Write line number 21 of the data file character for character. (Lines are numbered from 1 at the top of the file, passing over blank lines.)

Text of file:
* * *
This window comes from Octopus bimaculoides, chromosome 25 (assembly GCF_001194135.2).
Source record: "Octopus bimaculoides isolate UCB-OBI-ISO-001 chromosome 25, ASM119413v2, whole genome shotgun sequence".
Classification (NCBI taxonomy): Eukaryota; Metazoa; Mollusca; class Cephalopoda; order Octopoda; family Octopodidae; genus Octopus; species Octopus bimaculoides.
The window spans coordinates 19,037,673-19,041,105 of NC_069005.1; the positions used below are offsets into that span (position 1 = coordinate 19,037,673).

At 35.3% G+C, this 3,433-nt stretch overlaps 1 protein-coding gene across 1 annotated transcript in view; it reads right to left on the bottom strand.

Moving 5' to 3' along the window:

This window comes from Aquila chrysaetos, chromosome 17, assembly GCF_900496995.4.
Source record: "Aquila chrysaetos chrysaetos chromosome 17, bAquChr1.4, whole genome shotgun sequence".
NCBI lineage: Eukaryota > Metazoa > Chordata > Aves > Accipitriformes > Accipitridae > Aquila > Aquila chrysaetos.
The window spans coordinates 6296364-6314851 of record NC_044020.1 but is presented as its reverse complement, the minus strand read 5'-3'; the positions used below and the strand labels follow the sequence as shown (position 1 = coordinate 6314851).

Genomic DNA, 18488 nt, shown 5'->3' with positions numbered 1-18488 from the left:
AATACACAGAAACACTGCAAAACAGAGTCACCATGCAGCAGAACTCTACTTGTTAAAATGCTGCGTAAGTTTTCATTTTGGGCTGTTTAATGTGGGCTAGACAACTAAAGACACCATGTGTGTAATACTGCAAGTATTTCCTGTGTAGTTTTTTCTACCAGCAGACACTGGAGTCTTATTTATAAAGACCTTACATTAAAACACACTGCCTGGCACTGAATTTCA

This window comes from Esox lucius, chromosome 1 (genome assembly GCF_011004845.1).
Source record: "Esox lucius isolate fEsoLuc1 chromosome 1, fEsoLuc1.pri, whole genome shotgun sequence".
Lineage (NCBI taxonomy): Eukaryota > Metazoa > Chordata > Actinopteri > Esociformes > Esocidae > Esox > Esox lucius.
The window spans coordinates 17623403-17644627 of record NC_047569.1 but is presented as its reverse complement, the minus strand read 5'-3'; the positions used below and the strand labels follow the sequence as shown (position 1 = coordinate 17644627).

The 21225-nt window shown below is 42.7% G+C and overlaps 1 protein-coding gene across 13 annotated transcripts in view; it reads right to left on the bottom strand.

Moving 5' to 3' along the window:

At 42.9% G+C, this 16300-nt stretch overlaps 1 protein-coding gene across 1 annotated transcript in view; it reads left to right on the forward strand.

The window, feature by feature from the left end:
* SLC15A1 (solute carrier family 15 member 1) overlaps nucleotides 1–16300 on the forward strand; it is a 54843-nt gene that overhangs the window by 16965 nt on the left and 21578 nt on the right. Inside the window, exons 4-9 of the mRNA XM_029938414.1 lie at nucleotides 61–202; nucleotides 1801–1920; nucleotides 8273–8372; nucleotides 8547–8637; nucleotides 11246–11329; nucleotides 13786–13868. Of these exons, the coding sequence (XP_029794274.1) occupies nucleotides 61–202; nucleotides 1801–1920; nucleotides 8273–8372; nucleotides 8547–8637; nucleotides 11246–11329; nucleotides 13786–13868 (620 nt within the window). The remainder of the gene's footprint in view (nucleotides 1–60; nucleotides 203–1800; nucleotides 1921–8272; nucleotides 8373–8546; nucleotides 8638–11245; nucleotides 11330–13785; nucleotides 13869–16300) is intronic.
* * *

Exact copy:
* SLC15A1 (solute carrier family 15 member 1) overlaps nucleotides 1–16300 on the forward strand; it is a 54843-nt gene that overhangs the window by 16965 nt on the left and 21578 nt on the right. Inside the window, exons 4-9 of the mRNA XM_029938414.1 lie at nucleotides 61–202; nucleotides 1801–1920; nucleotides 8273–8372; nucleotides 8547–8637; nucleotides 11246–11329; nucleotides 13786–13868. Of these exons, the coding sequence (XP_029794274.1) occupies nucleotides 61–202; nucleotides 1801–1920; nucleotides 8273–8372; nucleotides 8547–8637; nucleotides 11246–11329; nucleotides 13786–13868 (620 nt within the window). The remainder of the gene's footprint in view (nucleotides 1–60; nucleotides 203–1800; nucleotides 1921–8272; nucleotides 8373–8546; nucleotides 8638–11245; nucleotides 11330–13785; nucleotides 13869–16300) is intronic.